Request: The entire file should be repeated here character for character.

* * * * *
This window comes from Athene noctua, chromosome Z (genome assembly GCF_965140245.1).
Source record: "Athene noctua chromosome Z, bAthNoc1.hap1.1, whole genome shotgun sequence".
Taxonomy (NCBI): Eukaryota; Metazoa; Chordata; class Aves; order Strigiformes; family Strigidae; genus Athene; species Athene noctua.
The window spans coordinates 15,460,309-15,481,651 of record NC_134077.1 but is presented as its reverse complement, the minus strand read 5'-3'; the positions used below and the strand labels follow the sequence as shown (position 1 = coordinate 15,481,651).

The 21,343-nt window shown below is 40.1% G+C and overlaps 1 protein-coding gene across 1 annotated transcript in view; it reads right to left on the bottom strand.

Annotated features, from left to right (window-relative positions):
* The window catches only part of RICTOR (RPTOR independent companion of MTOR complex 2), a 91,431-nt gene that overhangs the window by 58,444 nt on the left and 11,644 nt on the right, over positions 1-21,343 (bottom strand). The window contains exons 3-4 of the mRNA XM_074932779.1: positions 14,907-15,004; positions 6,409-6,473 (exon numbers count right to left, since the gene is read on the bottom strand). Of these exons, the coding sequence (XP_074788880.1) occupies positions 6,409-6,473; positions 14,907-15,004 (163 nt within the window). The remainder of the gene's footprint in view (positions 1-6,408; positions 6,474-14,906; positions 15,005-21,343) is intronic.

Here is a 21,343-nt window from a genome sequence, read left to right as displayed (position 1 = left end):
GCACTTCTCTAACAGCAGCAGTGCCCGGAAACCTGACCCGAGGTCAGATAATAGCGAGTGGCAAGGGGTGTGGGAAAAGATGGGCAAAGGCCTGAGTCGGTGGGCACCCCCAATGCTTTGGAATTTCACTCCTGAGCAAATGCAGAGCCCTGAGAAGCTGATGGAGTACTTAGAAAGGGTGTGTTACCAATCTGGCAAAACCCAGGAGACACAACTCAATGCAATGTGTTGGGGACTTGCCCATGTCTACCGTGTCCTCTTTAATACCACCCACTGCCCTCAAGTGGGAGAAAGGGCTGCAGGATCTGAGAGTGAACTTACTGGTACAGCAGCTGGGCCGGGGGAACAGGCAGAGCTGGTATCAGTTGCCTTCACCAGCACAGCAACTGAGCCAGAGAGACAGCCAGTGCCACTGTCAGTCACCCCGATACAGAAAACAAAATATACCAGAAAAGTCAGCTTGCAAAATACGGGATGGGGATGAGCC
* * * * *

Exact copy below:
This window comes from Athene noctua, chromosome Z (genome assembly GCF_965140245.1).
Source record: "Athene noctua chromosome Z, bAthNoc1.hap1.1, whole genome shotgun sequence".
Taxonomy (NCBI): Eukaryota; Metazoa; Chordata; class Aves; order Strigiformes; family Strigidae; genus Athene; species Athene noctua.
The window spans coordinates 15,460,309-15,481,651 of record NC_134077.1 but is presented as its reverse complement, the minus strand read 5'-3'; the positions used below and the strand labels follow the sequence as shown (position 1 = coordinate 15,481,651).

The 21,343-nt window shown below is 40.1% G+C and overlaps 1 protein-coding gene across 1 annotated transcript in view; it reads right to left on the bottom strand.

Annotated features, from left to right (window-relative positions):
* The window catches only part of RICTOR (RPTOR independent companion of MTOR complex 2), a 91,431-nt gene that overhangs the window by 58,444 nt on the left and 11,644 nt on the right, over positions 1-21,343 (bottom strand). The window contains exons 3-4 of the mRNA XM_074932779.1: positions 14,907-15,004; positions 6,409-6,473 (exon numbers count right to left, since the gene is read on the bottom strand). Of these exons, the coding sequence (XP_074788880.1) occupies positions 6,409-6,473; positions 14,907-15,004 (163 nt within the window). The remainder of the gene's footprint in view (positions 1-6,408; positions 6,474-14,906; positions 15,005-21,343) is intronic.

Here is a 21,343-nt window from a genome sequence, read left to right as displayed (position 1 = left end):
GCACTTCTCTAACAGCAGCAGTGCCCGGAAACCTGACCCGAGGTCAGATAATAGCGAGTGGCAAGGGGTGTGGGAAAAGATGGGCAAAGGCCTGAGTCGGTGGGCACCCCCAATGCTTTGGAATTTCACTCCTGAGCAAATGCAGAGCCCTGAGAAGCTGATGGAGTACTTAGAAAGGGTGTGTTACCAATCTGGCAAAACCCAGGAGACACAACTCAATGCAATGTGTTGGGGACTTGCCCATGTCTACCGTGTCCTCTTTAATACCACCCACTGCCCTCAAGTGGGAGAAAGGGCTGCAGGATCTGAGAGTGAACTTACTGGTACAGCAGCTGGGCCGGGGGAACAGGCAGAGCTGGTATCAGTTGCCTTCACCAGCACAGCAACTGAGCCAGAGAGACAGCCAGTGCCACTGTCAGTCACCCCGATACAGAAAACAAAATATACCAGAAAAGTCAGCTTGCAAAATACGGGATGGGGATGAGCC